Accepting as a starting point that pushing an argument, however correct, too hard on the lines of “failing to plan is planning to fail” will be unlikely to result in a client handing over a blank cheque to either lawyers or security consultants, what perhaps differentiates the better companies is an ability to understand proportionate threats, limited budgets and to provide advice to clients tailored for that client and based on experience.

Take data protection as an example. Most businesses know that there are laws about data protection, most also understand that their business data, client lists, product information, suppliers and other data are a critical part of their business, but a smaller business with a limited budget may not know which are the biggest threats and what options there are which they may be able to afford to limit the potential damage that could be caused by doing nothing.

It makes sense for professionals to work together when advising clients on risk prevention, something which lawyers should frankly embrace more than most have in the past.

For example, it is all very well advising a client that they need a data protection policy, a social media policy, a contract of employment with strong restrictive covenants and so on, but ultimately, these are pieces of paper. A determined, desperate or foolhardy employee intent on stealing business or vindictive damage on an employer may not even care whether they get sued later and are quite possibly not worth suing.

However, if lawyers work closely with security professionals, the legal paperwork can more easily dovetail with practical safeguards which may prevent loss, such as IT security controls.

In turn, security professionals need to take on board legal issues, such as, for example, where a business decides to monitor it’s employees online activities. In that situation, serious legal consequences would result if the business does not advise the employees it is monitoring them, which can be criminal as well as civil.

Solution ?

In our experience and view, the best approach to legal and security threats, particularly for small businesses is to consider seriously an annual security and legal audit. Progressive law firms and security companies are now offering these at low cost or in some cases even free. A composite report, identifying threats based on risk level and potential ramifications, both legal and practical, presenting the commercial and legal argument for taking action, based on priority and cost is reasoned, proportionate method and good business sense.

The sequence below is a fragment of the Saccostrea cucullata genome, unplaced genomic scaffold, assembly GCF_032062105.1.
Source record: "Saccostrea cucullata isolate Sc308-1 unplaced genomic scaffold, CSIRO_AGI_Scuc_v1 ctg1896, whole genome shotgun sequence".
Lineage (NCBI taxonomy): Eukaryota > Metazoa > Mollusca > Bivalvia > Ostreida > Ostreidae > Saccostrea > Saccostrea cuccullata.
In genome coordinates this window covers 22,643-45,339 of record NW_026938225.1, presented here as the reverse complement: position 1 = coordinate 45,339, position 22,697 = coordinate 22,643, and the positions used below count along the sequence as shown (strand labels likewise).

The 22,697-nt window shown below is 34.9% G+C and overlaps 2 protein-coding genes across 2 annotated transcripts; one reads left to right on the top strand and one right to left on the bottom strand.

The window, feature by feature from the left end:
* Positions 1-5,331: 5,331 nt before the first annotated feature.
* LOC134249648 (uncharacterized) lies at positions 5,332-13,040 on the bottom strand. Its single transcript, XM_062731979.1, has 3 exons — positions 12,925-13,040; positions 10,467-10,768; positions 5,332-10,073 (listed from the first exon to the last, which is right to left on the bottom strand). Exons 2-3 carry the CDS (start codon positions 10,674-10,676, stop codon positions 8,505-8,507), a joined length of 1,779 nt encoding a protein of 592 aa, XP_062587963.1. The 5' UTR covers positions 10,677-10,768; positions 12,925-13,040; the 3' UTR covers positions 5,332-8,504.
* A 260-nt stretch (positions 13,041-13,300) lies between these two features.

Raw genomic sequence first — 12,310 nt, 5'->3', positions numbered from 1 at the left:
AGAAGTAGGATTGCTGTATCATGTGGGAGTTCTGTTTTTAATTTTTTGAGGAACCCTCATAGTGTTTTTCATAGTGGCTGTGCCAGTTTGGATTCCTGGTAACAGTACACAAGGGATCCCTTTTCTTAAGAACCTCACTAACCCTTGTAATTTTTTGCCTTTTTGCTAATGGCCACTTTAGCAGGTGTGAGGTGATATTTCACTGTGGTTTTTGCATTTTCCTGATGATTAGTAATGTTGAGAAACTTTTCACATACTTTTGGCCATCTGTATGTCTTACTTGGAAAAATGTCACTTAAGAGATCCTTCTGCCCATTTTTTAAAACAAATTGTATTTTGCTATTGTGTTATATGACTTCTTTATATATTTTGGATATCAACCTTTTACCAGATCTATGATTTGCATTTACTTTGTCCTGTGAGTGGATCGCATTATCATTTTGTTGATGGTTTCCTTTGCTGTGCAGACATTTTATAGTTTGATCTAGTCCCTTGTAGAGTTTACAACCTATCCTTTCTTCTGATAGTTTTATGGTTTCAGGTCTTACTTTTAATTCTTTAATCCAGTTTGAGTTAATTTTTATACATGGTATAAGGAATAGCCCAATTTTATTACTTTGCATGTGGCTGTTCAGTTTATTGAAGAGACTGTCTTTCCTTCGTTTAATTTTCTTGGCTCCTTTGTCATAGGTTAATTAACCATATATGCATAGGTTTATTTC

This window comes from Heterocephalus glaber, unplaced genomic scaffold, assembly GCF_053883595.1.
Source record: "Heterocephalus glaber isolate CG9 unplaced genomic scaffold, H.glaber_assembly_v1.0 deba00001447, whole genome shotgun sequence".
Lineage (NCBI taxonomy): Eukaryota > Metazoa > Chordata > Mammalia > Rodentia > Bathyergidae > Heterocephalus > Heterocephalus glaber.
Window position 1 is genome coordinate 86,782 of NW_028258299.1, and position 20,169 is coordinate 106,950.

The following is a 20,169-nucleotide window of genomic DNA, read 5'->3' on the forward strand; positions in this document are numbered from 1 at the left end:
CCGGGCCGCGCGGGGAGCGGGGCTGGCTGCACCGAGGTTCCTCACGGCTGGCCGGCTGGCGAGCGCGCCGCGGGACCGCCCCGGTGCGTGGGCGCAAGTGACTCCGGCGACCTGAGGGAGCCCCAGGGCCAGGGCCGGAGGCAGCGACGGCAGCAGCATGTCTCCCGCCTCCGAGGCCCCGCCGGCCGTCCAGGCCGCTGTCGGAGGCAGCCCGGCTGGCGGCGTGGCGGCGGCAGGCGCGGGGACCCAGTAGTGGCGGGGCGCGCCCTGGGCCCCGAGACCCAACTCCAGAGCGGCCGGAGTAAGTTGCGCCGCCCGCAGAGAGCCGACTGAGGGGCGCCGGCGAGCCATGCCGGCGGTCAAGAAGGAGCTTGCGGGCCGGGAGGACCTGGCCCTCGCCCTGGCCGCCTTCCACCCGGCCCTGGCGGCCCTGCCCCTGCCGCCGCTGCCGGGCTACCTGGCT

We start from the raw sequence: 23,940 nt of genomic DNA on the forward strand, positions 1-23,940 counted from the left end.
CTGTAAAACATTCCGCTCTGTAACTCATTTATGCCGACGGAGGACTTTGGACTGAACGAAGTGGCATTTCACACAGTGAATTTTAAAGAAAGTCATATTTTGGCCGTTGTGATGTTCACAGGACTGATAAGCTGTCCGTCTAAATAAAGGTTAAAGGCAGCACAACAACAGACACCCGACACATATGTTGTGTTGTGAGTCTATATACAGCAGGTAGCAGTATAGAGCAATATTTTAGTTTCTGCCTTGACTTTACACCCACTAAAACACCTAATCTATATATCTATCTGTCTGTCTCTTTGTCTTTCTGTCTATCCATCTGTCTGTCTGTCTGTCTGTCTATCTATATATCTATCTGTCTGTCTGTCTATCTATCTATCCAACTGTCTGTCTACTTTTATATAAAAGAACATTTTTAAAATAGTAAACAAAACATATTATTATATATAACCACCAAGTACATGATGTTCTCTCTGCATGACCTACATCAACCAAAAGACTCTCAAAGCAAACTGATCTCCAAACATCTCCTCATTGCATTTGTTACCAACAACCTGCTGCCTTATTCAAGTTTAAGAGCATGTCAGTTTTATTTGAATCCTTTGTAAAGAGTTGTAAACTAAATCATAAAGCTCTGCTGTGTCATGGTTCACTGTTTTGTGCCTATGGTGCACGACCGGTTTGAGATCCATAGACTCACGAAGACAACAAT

For further advice or assistance on legal risks, legal problems you currently have or to discuss a legal audit, we would be happy to assist, please get in touch.” –  Darlingtons Solicitors.

And if you need support, consultation or mentoring with Data Protection or Information Security including ISO27001, contact Advent IM bestpractice@advent-im.co.uk www.advent-im.co.uk

ABS – threat or culture change?

Will non legal ownership pose a threat to client data security?

Smaller practices may now have to start looking to attract more business or corporate-style clients as ABS opens the door for a whole new way for clients and potential clients, to consult the legal profession. Traditional clients for these practices may shift into the new approach. Whilst the business impact for the unprepared practice, may seem quite clear, there are other implications for private and business clients who decide to go the route of the ABS. There is also an opportunity for legally owned pratices to distinguish themselves and their offering further by leveraging a culture they already operate in.

We know that Solicitors have always taken security and Data  Protection very seriously. We have interacted with legal firms and this commitment to the safe storage, transfer or disposal of their valued clients’ highly personal information is reassuring. That is because it is part of legal  culture; its tradition. What will happen when the shape of the profession changes through ABS? To answer this we needed to know what kind of organisations are showing an interest in this opportunity and how that will feed down, culturally through new-style practices.

We also need to know how the PLC Legal as opposed to  the LLP, will look or feel once the impact of change really starts. Time will tell but for the moment, we are  assuming it will be a lot more online, one size fits all solutions along the  lines of the ‘no win no fee’ offerings already available.  Maybe there will be a grouping of services  with Insurance and Accountancy etc. potentially offering a one stop shop for services.

Going back to our question of what the impact will be, what disturbs us, as Security consultants, is that while the  Legal Profession has barely attracted a raised eyebrow from the ICO in terms of data breaches, other industries such as Insurance and Banking, have been marked out for consistent data breaches and bad practice.

Readers of our Gambling blog (www.adventimforgambling.wordpress.com)
will also know that we have discussed the loss of 3.15m credit card account
details at Betfair.com, six months prior to its float. We hope that the change
in legal business model will not negatively impact this culture of security within
the profession. Given the involvement of ‘non-legal culture ownership’, online
presence (and presumably payment) and the now well explored corporate
difficulty with data security, it’s not difficult to be concerned.

According to www.legalfutures.co.uk  18.10.11, seven major brands are poised to
enter the UK legal market. One of the speakers at the Legal Futures Conference,
Andy Wigmore, policy director of the Claims Standards Council, revealed that he
is a director of a hedge fund which “has been hovering” over the personal
injury market. The fund is poised to back a claims management company and make
“some very strategic investments and acquisitions of very niche law firms”.

He said the claims management companies in which the fund  has – or is soon to have – an interest, have “mature, refined, technology-driven, efficient processes” and the companies have already built “direct and strong  relationships with brokers and insurers”.  Hopefully not ones that have data breach issues and are being singled out for criticism by the ICO. With the change in culture, comes responsibility and data protection may well prove to be a point of distinction for practices that need to distinguish themselves from the new breed.

Watch this blog and send us your thoughts.